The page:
Gas Chromatography - Tandem Techniques - The Basic Principles of Mass Spectroscopy > Page 34

 

After passing through the flame the light then passes into the optical system of the spectrometer. The flame burns a combustible gas mixture (e.g., air/acetylene, nitrous oxide/acetylene, air/propane or air/butane) in normal operation and the sample, dissolved in a suitable solvent, is nebulized and sprayed into the gas stream entering the base of the burner. When coupled with a gas chromatograph the column eluent is passed directly into the gas supply at the base of the burner. After passing through the flame, the light is either focused directly onto a photocell or onto a diffraction grating by means of a spherical mirror.

The diffraction grating is movable, and, thus, it can be adjusted to select a particular wavelength that is characteristic of the element being measured. Alternatively, with a dispersed source, the light can be scanned to produce a complete absorption spectrum of the sample. The position of the diffraction grating determines the wavelength of the light that is to be monitored. The flame absorption spectrometer is fairly sensitive, and can be readily combined with a gas chromatograph, providing an appropriate interface is employed. Gas chromatography/atomic adsorption spectroscopy is almost exclusively used for element identification and has been employed extensively in element speciation, pollution studies and forensic testing.

 

 

The Basic Principles of Mass Spectroscopy

 

Mass spectrometry, as opposed to the other spectrometric methods that have been discussed so far, is not involved with the absorption of electromagnetic radiation and, consequently, is an entirely different type of spectroscopic technique. Basically, mass spectrometry involves first, the production of ions from the sample eluted from the column. The ions can be molecular ions, ion fragments or ion complexes, depending on the type of ionization process that is employed. Second, having produced the ions, they are then accelerated to high velocities in a vacuum and, by arranging for them to pass through either electric or magnetic fields (or both) the ions can be separated from one another on the basis of their individual masses. By means of a suitable scanning procedure, each individual ion mass is then sensed and its mass identified. The advantages of this type of analytical approach and its value combined with a GC instrument are very obvious.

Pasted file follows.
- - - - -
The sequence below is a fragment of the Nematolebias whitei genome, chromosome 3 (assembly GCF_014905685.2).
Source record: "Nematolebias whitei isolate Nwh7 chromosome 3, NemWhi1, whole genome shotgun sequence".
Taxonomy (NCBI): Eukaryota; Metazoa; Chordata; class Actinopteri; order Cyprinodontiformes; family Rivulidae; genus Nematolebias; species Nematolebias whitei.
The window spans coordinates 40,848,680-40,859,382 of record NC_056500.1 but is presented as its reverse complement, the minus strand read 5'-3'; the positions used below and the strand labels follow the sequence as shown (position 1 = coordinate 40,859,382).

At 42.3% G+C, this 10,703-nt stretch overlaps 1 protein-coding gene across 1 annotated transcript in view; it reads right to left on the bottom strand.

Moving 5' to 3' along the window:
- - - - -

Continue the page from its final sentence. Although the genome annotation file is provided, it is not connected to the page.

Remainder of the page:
There are three basic types of mass spectrometer, the sector mass spectrometer, the quadrapole mass spectrometer (which includes the mass analyzer) and the time-of-flight mass spectrometer. All three types of mass spectrometer have been used (and, indeed, are still used) in combined configurations with gas chromatographs. It follows, that the basic principles of all three types of mass spectroscopic systems will need to be described. It should be noted, however, that the quadrapole mass spectrometer in one of its various forms is by far the most popular mass spectrometer to be used in a combined system, but the function of the sector instrument is the simplest to understand.